Browsing by Author "Neuvonen, Riku"

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  • Neuvonen, Riku (Lakimiesliiton kustannus, 2012)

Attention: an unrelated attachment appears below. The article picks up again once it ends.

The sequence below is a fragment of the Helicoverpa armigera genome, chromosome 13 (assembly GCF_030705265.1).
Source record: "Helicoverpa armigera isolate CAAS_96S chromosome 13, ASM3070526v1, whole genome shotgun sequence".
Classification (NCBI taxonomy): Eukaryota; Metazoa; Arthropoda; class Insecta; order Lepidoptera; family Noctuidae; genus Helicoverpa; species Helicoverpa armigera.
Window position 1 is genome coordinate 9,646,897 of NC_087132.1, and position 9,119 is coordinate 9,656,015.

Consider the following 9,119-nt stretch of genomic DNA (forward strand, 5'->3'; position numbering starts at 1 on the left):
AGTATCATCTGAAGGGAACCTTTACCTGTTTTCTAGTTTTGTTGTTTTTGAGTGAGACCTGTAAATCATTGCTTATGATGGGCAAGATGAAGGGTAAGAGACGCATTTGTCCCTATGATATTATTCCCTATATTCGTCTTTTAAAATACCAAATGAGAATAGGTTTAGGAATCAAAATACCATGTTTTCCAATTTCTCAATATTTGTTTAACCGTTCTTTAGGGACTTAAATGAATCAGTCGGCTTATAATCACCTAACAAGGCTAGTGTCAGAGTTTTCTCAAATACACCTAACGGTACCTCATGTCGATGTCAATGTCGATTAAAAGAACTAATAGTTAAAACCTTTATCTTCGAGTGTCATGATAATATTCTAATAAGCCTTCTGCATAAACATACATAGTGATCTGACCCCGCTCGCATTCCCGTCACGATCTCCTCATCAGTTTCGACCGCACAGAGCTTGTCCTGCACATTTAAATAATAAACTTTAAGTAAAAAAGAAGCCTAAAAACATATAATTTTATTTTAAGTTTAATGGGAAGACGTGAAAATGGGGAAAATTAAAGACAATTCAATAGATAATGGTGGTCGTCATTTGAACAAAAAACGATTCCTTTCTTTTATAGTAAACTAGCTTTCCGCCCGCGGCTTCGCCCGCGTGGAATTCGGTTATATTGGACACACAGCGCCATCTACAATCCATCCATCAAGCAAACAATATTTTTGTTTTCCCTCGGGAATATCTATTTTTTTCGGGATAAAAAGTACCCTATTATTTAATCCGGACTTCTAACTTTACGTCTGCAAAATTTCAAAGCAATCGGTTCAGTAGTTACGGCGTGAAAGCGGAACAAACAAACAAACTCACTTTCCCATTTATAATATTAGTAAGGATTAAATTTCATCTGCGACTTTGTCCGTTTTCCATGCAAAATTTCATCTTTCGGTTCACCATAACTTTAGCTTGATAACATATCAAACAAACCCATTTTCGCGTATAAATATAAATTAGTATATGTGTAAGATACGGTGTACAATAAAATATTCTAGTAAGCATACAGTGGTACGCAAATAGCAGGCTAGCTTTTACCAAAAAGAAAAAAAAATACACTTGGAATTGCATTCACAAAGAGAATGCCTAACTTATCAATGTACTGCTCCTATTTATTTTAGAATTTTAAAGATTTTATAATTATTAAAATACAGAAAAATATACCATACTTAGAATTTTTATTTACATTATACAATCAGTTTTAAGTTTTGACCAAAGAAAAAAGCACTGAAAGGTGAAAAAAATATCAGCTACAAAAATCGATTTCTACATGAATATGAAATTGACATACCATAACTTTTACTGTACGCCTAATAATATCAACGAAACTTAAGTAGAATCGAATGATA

Freedom of Speech Regulation in Finland Freedom of speech is a philosophy and a human right. This doctoral thesis aims to raise discussion about the content and role of freedom of speech as a global philosophy, as a European human right and as a fundamental right in Finnish legislation. This thesis focuses on regulation in practice, especially in the Finnish context. Freedom of speech as a fundamental and human right has been expressed in article 12 of the Finnish Constitution Act, article 10 of the European Convention for the Protection of Human Rights and Fundamental Freedoms, article 19 of the Universal Declaration of Human Rights and article 11 of the Charter of Fundamental Rights of the European Union. In this thesis, freedom of speech is a synonym to freedom of expression and includes the freedom of science and the arts (article 16.3 of Finnish Constitution Act) and some aspects of the freedom of assembly and the freedom of information. Finland was part of Sweden from the 13th century to the year 1809. During that period, freedom of the press was enacted in 1766 but up to 1812 was repealed many times. The separation from Sweden in 1809 helped to form Finland as a nation, but censorship was reinforced by Russian authorities. Every book, paper and play had to be examined by a local censor. During the same period, the Finnish Estates began to build Finland as a nation and to civilize Finnish people. This project to form the Finnish public sphere was organized from the top down and was directed by the literate elite. These elite-driven projects led to a deeper separation between classes and contributed to future problems. Preventive censorship was suspended by the Freedom of Speech, Assembling and Association Act of 1906. These freedoms were also guaranteed in the Constitution Act of 1919, which entered into force after Finnish independence and the Civil War. The Freedom of the Press Act of 1919 included the ability to suppress the press, and that ability was used against Communist and left wing publications in the 1920s and 1930s. After the Second World War and during the Cold War era, the relationship with the Soviet Union required a national consensus and discretion in the media. The need for national consensus strengthened the political will, and questions about fundamental rights were put aside until the 1990s. The content of the article 12 § of the Finnish Constitution consists of the rights to impart and receive information, opinions and other messages. Freedom of speech has been little discussed in Finnish jurisprudence, and there is no freedom of speech doctrine in Finland. For example, in the US, the freedom of speech doctrine was developed over the 20th century by the Supreme Court, and in Germany, the Bundesverfassungsgericht has a developed strong doctrine. My thesis is that in Finland, freedom of speech was neglected until a new chapter of fundamental rights began in 1995. There was no legislation about television or radio until 1998, and film inspection was based on censorship until 2001. During the 21st century, legislators and courts in Finland have not easily understood the new freedom of speech norms and rights provided by the European Convention on Human Rights and the renewed Finnish Constitution of 2000. The European Court of Human Rights has ruled that limitations on the freedom of speech must be necessary in a democratic society . The balance between rights starts with a presumption in favour of the freedom of speech. It is clear from the Court s jurisprudence that the freedom of speech as a human right covers all kinds of speech and conduct with the intention to participate in public debate. This doctrine about public debate must be understood as a key part of the new content-based freedom of speech theory. In this thesis, this content-based theory is analysed and defended. The Finnish Committee for Constitutional Law has stated that commercial expression does not constitute the core of the freedom of speech. In addition, political speech and some other forms of speech do belong to the very core of the freedom of speech. However, the Committee has not constructed a theory for its concept of the freedom of speech. In contrast, the Supreme Court, the German Constitutional Court and the European Court of Human Rights have developed theories of freedom of speech. In this sense Finnish jurisprudence is behind the global process and, the need Finnish theory of freedom of speech is urgent. In this thesis I propose that this Finnish theory of freedom of speech should be based on content. The content-based theory is flexible and able to cope with questions about the Internet and media convergence. My main thesis in this study is that the freedom of speech covers all media and that a freedom of speech doctrine must focus on the content of the messages. The rights of minorities should be respected, and freedom of speech is an ideal tool for creating pluralism and diversity in democratic societies. However, extreme hate speech, child pornography, malicious libel and interference with privacy must be regulated. Freedom of speech is an essential part of democracy, but it needs limitations and regulation. The primary problem is that in Finland, limitations and regulations are starting points, not outcomes. Therefore, Finnish jurisprudence must create its own freedom of speech doctrine, not just adopt directives and protocols from the EU.